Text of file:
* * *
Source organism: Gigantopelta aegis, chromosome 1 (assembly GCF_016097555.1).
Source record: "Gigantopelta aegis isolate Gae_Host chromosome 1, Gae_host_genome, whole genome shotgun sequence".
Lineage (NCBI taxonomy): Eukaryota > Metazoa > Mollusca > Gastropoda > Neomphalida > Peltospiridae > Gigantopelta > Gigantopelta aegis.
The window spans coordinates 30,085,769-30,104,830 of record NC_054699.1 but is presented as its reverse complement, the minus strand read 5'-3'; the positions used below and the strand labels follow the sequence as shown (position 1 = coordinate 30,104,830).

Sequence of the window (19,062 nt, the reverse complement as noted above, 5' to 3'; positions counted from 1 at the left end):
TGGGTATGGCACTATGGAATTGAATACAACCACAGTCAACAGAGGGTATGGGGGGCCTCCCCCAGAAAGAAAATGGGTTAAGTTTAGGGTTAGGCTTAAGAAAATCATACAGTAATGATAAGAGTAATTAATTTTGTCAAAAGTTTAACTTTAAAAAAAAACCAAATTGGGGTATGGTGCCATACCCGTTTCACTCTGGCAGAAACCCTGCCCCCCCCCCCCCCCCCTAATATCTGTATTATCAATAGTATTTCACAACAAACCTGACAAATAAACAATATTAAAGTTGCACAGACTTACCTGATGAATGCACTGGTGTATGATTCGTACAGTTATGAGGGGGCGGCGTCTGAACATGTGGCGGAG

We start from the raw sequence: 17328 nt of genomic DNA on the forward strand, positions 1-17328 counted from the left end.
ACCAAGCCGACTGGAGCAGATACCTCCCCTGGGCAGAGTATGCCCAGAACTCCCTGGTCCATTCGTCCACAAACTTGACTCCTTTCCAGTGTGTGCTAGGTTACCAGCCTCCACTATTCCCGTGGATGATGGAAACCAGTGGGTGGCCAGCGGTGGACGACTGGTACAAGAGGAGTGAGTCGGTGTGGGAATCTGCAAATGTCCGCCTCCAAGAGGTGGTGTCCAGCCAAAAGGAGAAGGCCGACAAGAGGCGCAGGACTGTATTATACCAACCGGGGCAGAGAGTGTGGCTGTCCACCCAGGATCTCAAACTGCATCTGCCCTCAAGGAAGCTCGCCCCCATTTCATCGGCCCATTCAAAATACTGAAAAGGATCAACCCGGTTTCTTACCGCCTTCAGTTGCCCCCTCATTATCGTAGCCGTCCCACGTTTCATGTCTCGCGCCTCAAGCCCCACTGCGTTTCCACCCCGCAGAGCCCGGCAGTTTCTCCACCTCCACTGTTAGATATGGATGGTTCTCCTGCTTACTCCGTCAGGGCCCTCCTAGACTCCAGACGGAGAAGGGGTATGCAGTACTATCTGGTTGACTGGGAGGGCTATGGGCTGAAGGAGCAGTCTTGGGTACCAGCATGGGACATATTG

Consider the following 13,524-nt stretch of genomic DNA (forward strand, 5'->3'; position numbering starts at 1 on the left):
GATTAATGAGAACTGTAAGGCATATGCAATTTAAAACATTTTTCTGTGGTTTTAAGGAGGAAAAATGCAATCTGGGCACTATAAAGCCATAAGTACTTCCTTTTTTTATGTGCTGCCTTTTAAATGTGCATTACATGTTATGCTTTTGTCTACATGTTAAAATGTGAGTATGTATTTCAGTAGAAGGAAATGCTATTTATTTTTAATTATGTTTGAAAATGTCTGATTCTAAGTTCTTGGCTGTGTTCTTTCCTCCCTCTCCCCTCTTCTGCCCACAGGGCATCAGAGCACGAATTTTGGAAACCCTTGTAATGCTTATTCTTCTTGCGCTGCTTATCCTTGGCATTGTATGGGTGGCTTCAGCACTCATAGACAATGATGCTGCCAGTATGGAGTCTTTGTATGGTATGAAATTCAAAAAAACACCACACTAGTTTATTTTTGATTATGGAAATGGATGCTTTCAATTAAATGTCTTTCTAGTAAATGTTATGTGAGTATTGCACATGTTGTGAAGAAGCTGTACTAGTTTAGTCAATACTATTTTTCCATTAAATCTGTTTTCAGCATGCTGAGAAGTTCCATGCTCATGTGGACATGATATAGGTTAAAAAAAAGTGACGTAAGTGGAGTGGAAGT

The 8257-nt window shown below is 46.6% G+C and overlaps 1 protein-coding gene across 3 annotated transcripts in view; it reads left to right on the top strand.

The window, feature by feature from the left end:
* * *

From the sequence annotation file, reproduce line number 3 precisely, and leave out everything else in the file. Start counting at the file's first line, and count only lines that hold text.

Lineage (NCBI taxonomy): Eukaryota > Metazoa > Mollusca > Gastropoda > Neomphalida > Peltospiridae > Gigantopelta > Gigantopelta aegis.